How to boost work productivity and performance with TIPS

“Stressing output is the key to improving productivity, while looking to increase activity can result in just the opposite”, noted the French post-Impressionist artist Paul Gauguin. Having produced more than 500 paintings in his 55 years of life, Gaugin clearly exemplified output focus at work. How does this compare to what’s going on in modern business? 

Nowadays, countless businesspeople are frantically busy at work. Sadly, all too many of them forget that busy-ness doesn’t equate with productivity. Productivity is the quantity of output delivered in a certain amount of time (such as an hour, day, week, month or year). At the end of the day, business is about producing tangible results — of creating meaningful outputs that matter and which will make a positive difference. 

But have you ever noticed that different types of people tend to be good at producing different kind of outputs? For example, salespeople who are good at closing deals are often poor in research. Geeks who first apply emerging new technologies and excel at forecasting trends tend to overlook important details when asked to organize a big event. Today, let’s understand with the help of TIPS why all of this is the case. So, who is good at producing what kinds of outputs? And what does this all mean for executives charged to enhance productivity and performance?

What is TIPS? And why can it help increase productivity and performance at work?

TIPS, Thinkergy’s innovation profiling system, uses the four TIPS bases (theories, ideas, people, systems, which are social attractor fields that energize people’s activities) and the four TIPS styles (to think, work, interact and live) to connect people to one of 11 TIPS profiles (or innovator types). Each TIPS profile has a unique talent combination that allows a person to work well and thrive in certain conducive environments. 

When your work focus aligns to your natural talents, it is EEE (easy, effortless and enjoyable) for you to produce outstanding work outputs; your excellent productivity and performance results advance both your company and career. If you work in an environment that doesn’t suit your styles and talents, however, work often feels DDD (difficult, drudging, and de-energizing); even if you try very hard to do well, your outputs rarely go above average. 

So, wouldn’t it be great if you knew which target outputs you should focus on producing to play out your natural talents and perform at your best? And if you’re a manager, wouldn’t it be great to improve productivity and performance by better aligning everyone’s work and output focus? 

What target outputs should each TIPS profile focus on?

In the following, I propose a general “output category” that roughly outlines what kind of outputs each of the 11 TIPS profiles is best suited at producing. Then, I give you a few examples of how this can be translated into more concrete, tangible and —ideally— countable work outputs. Let’s explore one by one the primary output categories of each of the 11 TIPS innovator profiles. Thereby, on the TIPS Profiling Map, we move clockwise from top left along the four TIPS bases (Theories, Ideas, People, Systems):

  • Theorists deduce theoretical, scientific and arithmetical outputs.
    Of all the TIPS profiles, Theorists are the best at probing for evidence that reveals the truth. They enjoy verifying and advancing scientific theories; producing related research papers and academic books; writing code for computer programs, tech platforms and apps; creating new mathematical models; conducting complex statistical analysis, computing arithmetic solutions and deducing algorithms, among others.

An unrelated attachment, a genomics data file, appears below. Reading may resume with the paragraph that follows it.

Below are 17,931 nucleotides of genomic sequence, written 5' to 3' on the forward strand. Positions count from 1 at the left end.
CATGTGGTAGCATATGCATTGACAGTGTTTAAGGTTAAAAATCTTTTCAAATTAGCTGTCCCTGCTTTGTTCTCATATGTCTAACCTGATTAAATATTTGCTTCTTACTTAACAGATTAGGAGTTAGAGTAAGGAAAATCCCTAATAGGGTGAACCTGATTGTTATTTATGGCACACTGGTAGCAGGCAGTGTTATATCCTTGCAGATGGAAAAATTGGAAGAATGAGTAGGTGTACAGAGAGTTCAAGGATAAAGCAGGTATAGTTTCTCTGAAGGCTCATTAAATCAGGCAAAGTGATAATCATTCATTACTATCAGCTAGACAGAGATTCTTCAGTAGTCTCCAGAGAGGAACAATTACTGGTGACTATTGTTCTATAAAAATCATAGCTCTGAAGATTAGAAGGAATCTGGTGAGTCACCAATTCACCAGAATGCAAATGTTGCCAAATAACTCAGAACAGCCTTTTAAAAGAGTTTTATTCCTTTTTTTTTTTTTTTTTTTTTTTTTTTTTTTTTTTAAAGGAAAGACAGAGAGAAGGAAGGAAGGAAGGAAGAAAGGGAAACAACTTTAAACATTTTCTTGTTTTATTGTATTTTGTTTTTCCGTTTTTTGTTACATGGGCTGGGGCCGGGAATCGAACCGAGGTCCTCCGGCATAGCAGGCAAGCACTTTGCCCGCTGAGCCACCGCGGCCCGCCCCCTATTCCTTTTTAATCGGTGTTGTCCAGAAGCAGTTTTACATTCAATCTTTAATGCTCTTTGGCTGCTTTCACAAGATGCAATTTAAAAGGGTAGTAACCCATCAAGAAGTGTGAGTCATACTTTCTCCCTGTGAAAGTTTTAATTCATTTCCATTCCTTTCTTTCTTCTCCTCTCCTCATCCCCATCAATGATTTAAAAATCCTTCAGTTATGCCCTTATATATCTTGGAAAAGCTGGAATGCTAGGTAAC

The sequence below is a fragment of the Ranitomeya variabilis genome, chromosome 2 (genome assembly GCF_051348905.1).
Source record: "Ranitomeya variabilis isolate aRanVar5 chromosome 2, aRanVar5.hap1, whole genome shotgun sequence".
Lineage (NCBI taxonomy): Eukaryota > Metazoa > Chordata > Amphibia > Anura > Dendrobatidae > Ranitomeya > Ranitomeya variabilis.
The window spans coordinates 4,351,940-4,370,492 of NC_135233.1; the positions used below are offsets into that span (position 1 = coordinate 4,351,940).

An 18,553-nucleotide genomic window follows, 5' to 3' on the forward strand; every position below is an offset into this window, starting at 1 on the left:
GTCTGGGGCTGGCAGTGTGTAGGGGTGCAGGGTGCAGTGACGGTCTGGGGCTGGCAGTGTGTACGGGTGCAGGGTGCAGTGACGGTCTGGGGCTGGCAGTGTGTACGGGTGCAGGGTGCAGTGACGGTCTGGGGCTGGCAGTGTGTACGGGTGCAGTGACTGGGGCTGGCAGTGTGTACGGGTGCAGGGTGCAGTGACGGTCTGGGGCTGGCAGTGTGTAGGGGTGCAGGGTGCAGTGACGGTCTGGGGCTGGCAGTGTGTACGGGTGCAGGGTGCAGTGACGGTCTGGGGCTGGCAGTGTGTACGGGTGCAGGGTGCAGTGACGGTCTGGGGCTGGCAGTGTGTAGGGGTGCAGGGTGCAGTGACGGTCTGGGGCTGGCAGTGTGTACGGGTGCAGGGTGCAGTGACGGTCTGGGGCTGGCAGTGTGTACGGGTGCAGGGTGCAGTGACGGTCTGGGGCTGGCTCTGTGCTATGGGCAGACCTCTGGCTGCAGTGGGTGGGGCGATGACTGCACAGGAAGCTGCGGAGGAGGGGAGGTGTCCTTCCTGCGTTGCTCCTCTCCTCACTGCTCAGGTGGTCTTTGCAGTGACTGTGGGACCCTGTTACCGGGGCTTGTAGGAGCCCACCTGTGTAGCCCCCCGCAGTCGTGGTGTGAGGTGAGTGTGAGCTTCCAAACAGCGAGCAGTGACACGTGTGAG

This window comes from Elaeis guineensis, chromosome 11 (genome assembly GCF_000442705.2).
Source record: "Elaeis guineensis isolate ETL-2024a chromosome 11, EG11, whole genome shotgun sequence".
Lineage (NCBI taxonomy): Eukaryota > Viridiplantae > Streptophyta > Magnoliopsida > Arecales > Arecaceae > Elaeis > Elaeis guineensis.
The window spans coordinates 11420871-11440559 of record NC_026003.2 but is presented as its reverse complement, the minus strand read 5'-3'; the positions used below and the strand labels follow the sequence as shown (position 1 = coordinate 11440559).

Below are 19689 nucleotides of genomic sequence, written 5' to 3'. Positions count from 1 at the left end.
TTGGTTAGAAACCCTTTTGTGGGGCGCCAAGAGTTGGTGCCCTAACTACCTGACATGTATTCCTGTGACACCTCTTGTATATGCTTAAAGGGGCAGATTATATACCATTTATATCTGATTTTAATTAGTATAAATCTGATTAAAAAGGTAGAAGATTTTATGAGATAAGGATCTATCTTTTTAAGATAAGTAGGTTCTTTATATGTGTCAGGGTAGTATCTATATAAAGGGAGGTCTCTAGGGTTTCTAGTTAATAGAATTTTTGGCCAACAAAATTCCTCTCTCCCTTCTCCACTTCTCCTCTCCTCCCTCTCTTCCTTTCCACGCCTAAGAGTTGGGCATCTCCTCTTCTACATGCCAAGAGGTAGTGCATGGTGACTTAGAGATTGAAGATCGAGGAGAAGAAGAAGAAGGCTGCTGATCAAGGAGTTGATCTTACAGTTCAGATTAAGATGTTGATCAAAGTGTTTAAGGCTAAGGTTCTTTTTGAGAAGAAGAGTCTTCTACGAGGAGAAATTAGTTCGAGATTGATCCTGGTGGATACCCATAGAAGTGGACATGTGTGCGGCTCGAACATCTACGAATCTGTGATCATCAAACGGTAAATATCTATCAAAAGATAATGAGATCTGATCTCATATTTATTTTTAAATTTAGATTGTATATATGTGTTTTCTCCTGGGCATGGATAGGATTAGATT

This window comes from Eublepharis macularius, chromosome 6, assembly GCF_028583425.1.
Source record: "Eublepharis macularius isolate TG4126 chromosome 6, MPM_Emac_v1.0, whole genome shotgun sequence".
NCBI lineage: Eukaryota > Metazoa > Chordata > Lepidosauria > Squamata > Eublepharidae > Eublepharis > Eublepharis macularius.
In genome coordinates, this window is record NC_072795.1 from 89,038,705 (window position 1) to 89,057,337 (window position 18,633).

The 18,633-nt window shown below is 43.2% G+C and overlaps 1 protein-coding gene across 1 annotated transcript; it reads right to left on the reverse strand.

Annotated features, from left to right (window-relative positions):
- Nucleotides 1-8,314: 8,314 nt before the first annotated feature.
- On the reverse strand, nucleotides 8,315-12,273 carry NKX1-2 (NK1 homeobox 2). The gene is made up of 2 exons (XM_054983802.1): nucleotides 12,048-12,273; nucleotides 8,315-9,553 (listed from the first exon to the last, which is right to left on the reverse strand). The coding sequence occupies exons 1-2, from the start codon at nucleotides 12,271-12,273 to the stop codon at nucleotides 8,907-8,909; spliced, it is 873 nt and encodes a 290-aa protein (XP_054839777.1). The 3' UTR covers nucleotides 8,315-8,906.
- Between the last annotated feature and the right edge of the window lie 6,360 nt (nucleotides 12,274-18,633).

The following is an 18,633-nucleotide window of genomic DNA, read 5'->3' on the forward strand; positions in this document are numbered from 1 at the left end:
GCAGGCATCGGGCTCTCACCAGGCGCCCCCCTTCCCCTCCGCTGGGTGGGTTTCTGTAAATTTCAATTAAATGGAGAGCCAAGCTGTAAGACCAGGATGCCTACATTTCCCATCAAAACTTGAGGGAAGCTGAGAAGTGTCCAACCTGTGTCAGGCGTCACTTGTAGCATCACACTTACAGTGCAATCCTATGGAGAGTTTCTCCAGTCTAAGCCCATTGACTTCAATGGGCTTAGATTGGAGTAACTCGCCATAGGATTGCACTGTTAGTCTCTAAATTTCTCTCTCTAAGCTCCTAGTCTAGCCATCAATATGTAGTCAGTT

• Conceptualizers conceive abstract, conceptual and forward-thinking outputs.
    Conceptualizers are the best at transforming knowledge into new concepts and applied technologies. They like to come up with new conceptual models, methods and tools; conceive consulting blueprints and related tailored solutions; build big data analysis platforms to unveil deep-level insights; create business plans and new business models; plot out trend maps, strategic road maps, and future scenarios; and the like.
  • Ideators create progressive, innovative and entrepreneurial outputs.
    Among all the TIPS profiles, Ideators are the ones who most relish change. Little wonder that they enjoy creating daring ideas for disruptive new products, services, solutions, experiences and concepts; imagine bold new visions of a more meaningful future; and start and often lead new business initiatives and start-up ventures, among others.
  • Promoters spin communicative, entertaining and inspirational outputs.
    Being charismatic, lively and funny, Promoters are the best to create a buzz for something new — be it a product, a brand, or a new movement or campaign. As such, they relish comping up with fresh brand designs; creative promotional campaigns for both traditional media and modern social media; witty slogans and taglines; attractive marketing brochures and materials; talk-of-the-town PR strategies and activities; blog articles and social media posts; and the like. Moreover, they also love to be on stage to “MC” an event, pitch an idea, or deliver a keynote or a sales presentation, among others.
  • Partners collaborate towards interpersonal, empathetic and deal-oriented outputs.
    Partners are all about other people and relationships. Of all the TIPS profiles, they tend to have the biggest network of contacts and the most harmonious relationships. Hence, they enjoy talking to existing customers in face-to-face meetings or in making phone calls; calling on and converting new prospects; closing a sale or striking a deal, and such like. 
  • Organizers sweat out operational, detail-oriented and serviceable outputs.
    Because they enjoy sweating the small stuff, Organizers are the best at getting things done. They enjoy producing concrete results day-by-day, be it manufactured articles; organized events; resolved customer service cases; processed and shipped orders, and so on.
  • Systematizers plod towards producing systematic, procedural and efficient outputs.